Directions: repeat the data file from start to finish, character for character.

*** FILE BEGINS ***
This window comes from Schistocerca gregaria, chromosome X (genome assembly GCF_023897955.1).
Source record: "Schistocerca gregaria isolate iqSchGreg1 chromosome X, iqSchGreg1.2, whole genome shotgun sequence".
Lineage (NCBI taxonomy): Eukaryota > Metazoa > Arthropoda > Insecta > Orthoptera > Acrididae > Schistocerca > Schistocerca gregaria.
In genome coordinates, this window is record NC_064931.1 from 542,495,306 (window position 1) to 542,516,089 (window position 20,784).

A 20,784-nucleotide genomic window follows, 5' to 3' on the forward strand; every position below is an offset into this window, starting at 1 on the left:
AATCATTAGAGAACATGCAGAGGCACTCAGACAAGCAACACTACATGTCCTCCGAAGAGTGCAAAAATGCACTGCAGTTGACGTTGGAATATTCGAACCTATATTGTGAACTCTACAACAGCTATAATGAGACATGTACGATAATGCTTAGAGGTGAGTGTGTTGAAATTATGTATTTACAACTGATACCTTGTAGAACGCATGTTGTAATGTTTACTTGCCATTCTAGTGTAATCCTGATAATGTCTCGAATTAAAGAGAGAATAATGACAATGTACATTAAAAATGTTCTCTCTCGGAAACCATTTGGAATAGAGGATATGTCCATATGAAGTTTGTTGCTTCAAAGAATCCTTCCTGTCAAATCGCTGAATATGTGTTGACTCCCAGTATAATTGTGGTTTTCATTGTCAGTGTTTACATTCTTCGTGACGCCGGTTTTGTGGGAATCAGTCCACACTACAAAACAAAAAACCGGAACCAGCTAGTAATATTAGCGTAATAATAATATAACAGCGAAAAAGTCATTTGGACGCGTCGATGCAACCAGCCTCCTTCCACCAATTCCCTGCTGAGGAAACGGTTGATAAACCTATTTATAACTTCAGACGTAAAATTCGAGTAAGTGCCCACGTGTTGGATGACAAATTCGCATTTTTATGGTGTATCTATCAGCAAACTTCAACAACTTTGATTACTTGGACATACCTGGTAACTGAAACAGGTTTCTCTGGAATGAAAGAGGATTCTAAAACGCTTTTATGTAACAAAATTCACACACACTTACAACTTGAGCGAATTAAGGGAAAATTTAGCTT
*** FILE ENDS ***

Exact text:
This window comes from Schistocerca gregaria, chromosome X (genome assembly GCF_023897955.1).
Source record: "Schistocerca gregaria isolate iqSchGreg1 chromosome X, iqSchGreg1.2, whole genome shotgun sequence".
Lineage (NCBI taxonomy): Eukaryota > Metazoa > Arthropoda > Insecta > Orthoptera > Acrididae > Schistocerca > Schistocerca gregaria.
In genome coordinates, this window is record NC_064931.1 from 542,495,306 (window position 1) to 542,516,089 (window position 20,784).

A 20,784-nucleotide genomic window follows, 5' to 3' on the forward strand; every position below is an offset into this window, starting at 1 on the left:
AATCATTAGAGAACATGCAGAGGCACTCAGACAAGCAACACTACATGTCCTCCGAAGAGTGCAAAAATGCACTGCAGTTGACGTTGGAATATTCGAACCTATATTGTGAACTCTACAACAGCTATAATGAGACATGTACGATAATGCTTAGAGGTGAGTGTGTTGAAATTATGTATTTACAACTGATACCTTGTAGAACGCATGTTGTAATGTTTACTTGCCATTCTAGTGTAATCCTGATAATGTCTCGAATTAAAGAGAGAATAATGACAATGTACATTAAAAATGTTCTCTCTCGGAAACCATTTGGAATAGAGGATATGTCCATATGAAGTTTGTTGCTTCAAAGAATCCTTCCTGTCAAATCGCTGAATATGTGTTGACTCCCAGTATAATTGTGGTTTTCATTGTCAGTGTTTACATTCTTCGTGACGCCGGTTTTGTGGGAATCAGTCCACACTACAAAACAAAAAACCGGAACCAGCTAGTAATATTAGCGTAATAATAATATAACAGCGAAAAAGTCATTTGGACGCGTCGATGCAACCAGCCTCCTTCCACCAATTCCCTGCTGAGGAAACGGTTGATAAACCTATTTATAACTTCAGACGTAAAATTCGAGTAAGTGCCCACGTGTTGGATGACAAATTCGCATTTTTATGGTGTATCTATCAGCAAACTTCAACAACTTTGATTACTTGGACATACCTGGTAACTGAAACAGGTTTCTCTGGAATGAAAGAGGATTCTAAAACGCTTTTATGTAACAAAATTCACACACACTTACAACTTGAGCGAATTAAGGGAAAATTTAGCTT